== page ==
Part I: Showing vs. Telling
January 20, 2017
Part III: Showing vs. Telling
February 1, 2017
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Part II: Showing vs. Telling
A Closer Look at the Untold Art of Storyshowing

If you’re someone remotely involved with writing in any way you’ve heard the tired adage “show don’t tell” more times than you’d care to relive. And the most terrible thing is that most of the time you heard it, you heard it because someone “told” you. There’s a bit of irony in that, don’t you think? This sentiment is, however, invaluable to those of us who wish to communicate through writing in ways that evoke emotion and reward the reader rather than bruise and browbeat.  Basically, showing versus telling always falls under a general bit of good advice to let your readers figure things out for themselves.

So what exactly, tangibly and concretely, does “showing not telling” look like in practice? Showing, as opposed to telling, can be seen in every aspect of our writing, and in fiction it is particularly complex.  

If you’ve consulted an editor on a fiction manuscript or attended a writing workshop in the past 20 years, you’ve probably been “told” that you should show and not tell whatever it is your characters are saying. This might be confusing, so let’s look at what’s meant by this in the following scene:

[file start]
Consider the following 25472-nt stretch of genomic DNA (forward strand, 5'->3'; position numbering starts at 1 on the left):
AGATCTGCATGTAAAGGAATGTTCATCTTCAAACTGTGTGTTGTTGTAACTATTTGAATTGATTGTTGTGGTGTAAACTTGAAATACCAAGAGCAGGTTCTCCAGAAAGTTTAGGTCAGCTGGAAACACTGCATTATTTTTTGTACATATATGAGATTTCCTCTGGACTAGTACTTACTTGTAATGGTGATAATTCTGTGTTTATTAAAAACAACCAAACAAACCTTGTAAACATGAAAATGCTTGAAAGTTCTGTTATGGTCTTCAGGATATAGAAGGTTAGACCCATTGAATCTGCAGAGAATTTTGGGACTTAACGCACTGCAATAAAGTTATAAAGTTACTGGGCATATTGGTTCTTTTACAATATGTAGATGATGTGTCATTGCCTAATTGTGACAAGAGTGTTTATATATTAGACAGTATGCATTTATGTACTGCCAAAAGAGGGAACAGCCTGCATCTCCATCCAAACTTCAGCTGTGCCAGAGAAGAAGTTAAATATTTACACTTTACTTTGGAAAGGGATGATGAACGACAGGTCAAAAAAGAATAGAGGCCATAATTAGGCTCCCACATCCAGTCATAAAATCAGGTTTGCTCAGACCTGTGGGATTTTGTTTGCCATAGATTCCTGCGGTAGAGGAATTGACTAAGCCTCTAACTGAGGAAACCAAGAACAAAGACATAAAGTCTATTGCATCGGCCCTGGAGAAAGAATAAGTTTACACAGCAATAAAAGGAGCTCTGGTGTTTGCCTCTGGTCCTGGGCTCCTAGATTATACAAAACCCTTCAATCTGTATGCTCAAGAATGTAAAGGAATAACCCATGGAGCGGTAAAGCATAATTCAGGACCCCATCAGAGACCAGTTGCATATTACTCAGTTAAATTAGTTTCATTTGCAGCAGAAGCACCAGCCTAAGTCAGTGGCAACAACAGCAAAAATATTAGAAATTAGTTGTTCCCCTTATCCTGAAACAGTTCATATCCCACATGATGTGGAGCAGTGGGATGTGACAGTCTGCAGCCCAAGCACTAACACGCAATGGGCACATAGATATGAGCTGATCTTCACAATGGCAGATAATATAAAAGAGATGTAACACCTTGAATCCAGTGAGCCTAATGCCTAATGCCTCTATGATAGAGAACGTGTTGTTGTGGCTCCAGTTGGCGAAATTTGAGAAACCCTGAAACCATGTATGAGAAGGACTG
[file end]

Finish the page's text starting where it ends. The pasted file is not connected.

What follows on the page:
“That’s preposterous!” he exclaimed.

     “It is not,” she retorted. “Jimmy told me so, and I believe everything he tells me.”

     “It’s not as if it would even be possible for a gimp like him to wrestle a live chimpanzee!” he argued, logically and effectively.

     “I guess you could be right about that,” she conceded.

You see, besides the fact that the above scene is completely out of context and we can’t make head or tails of such a small sample of a story, we can see how the author has used attribution words such as exclaimed, retorted, argued, and conceded, to tell the reader exactly how what is said was said. When you are advised to show and not tell in regard to dialogue attribution it has to do with getting rid of these words in favor of the simple “said,” and allowing your dialogue to speak for itself. Well written dialogue has no need for such decorations. It is effective because we can tell from what is said, exactly how it is said. Let’s look at how this is shown in the chapter on dialogue mechanics in Self-Editing for Fiction Writers:

     “But didn’t you promise…” Jesse said.

     “I did nothing of the sort,” Tyrone said.

     Dudley stepped between them and held up his hands. Now, look, you two

     Tyrone spun on him. “You stay out of this.”

Notice that here, a reader has no difficulty seeing that Jesse is upset, Tyrone disagrees with Jesse and is becoming angry, and Dudley is playing peacekeeper. And the author didn’t have to tell us all of that. As for the matter (read: excuse) of using different attributions for the sake of variety, using the word “said” becomes as unnoticed as well placed punctuation when it is done consistently, and your readers will thank you for not being subjected to the extra adverbial carry-on bags on their trip to Fiction Land.